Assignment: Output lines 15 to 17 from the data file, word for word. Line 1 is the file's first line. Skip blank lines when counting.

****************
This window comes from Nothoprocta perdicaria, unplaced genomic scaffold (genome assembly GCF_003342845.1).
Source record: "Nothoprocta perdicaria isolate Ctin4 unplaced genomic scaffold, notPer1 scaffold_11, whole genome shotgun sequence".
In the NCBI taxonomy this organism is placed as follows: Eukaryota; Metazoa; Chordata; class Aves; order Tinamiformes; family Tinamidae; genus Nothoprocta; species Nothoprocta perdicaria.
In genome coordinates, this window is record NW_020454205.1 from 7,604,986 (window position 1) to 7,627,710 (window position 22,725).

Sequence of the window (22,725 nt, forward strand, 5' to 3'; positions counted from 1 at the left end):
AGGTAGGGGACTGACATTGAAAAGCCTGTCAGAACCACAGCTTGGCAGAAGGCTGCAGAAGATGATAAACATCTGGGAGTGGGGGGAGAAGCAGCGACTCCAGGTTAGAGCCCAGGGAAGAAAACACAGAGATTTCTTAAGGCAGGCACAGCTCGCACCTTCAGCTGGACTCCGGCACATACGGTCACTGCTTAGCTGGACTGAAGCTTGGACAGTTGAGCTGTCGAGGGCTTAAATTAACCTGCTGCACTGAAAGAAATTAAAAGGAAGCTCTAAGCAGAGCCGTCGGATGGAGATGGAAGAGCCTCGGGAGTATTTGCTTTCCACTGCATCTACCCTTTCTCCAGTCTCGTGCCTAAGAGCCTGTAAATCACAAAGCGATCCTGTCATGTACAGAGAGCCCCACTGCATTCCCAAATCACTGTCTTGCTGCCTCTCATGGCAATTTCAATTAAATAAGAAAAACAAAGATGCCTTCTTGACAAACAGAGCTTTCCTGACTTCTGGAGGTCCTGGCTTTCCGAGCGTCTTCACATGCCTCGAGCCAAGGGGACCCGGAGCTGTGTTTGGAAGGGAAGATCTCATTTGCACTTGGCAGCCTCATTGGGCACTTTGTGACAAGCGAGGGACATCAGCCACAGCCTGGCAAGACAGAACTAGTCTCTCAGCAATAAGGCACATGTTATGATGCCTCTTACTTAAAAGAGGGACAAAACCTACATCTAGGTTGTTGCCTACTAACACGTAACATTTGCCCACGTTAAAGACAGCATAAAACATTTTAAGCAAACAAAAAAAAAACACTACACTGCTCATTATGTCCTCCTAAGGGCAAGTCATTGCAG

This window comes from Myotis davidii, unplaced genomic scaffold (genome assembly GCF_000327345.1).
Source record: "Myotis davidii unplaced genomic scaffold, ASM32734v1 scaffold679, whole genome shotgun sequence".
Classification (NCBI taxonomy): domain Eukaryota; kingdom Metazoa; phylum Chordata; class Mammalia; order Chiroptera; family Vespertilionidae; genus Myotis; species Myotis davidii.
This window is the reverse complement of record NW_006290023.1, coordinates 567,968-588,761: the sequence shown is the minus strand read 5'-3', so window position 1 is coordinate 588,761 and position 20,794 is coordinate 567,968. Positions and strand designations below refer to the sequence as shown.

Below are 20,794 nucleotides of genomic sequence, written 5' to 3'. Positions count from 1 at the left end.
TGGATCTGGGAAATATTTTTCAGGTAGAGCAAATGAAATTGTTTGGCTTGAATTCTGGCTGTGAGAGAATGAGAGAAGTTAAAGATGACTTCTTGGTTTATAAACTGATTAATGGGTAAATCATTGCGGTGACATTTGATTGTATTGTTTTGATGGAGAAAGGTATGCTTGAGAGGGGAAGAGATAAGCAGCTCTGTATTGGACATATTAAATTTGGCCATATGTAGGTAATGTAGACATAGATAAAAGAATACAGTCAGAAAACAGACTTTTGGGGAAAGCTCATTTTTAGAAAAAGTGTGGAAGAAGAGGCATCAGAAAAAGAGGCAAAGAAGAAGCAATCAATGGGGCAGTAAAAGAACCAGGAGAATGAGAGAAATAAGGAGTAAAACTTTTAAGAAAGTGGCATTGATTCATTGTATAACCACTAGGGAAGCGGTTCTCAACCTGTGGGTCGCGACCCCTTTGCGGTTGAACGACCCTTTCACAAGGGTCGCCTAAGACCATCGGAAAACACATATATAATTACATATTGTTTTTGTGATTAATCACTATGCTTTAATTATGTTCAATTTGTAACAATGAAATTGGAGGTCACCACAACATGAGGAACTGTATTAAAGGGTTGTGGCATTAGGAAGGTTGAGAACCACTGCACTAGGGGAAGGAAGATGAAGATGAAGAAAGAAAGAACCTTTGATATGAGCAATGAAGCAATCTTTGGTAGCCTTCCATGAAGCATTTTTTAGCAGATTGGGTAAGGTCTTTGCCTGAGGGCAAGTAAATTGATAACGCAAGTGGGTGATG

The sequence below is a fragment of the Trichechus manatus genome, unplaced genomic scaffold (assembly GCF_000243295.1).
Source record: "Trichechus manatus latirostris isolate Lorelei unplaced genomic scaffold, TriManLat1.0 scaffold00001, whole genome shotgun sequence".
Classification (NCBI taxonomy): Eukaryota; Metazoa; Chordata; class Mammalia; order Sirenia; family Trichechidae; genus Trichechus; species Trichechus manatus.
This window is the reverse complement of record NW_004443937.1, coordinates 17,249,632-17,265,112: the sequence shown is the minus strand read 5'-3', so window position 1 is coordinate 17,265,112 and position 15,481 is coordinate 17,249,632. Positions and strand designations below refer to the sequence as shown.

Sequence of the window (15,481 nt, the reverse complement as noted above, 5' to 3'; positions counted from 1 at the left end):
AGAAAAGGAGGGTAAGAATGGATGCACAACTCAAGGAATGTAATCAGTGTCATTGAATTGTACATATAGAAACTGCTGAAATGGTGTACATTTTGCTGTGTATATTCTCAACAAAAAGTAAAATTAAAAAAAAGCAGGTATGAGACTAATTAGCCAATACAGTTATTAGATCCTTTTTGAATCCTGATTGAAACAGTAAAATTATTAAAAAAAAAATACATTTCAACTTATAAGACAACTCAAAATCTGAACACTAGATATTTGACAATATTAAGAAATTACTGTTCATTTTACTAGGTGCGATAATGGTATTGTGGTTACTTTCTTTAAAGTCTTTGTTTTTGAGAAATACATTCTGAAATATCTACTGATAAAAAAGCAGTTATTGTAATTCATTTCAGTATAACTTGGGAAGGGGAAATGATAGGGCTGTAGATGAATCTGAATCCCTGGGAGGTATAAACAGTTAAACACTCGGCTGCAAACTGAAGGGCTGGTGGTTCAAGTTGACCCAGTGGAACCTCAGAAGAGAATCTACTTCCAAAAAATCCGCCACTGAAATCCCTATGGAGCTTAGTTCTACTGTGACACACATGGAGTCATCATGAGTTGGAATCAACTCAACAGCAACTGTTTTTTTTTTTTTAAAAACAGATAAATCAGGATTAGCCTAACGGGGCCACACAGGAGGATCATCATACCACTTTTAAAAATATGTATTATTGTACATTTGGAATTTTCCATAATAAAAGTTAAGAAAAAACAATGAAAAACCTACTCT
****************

Classification (NCBI taxonomy): Eukaryota; Metazoa; Chordata; class Mammalia; order Sirenia; family Trichechidae; genus Trichechus; species Trichechus manatus.
This window is the reverse complement of record NW_004443937.1, coordinates 17,249,632-17,265,112: the sequence shown is the minus strand read 5'-3', so window position 1 is coordinate 17,265,112 and position 15,481 is coordinate 17,249,632. Positions and strand designations below refer to the sequence as shown.

Sequence of the window (15,481 nt, the reverse complement as noted above, 5' to 3'; positions counted from 1 at the left end):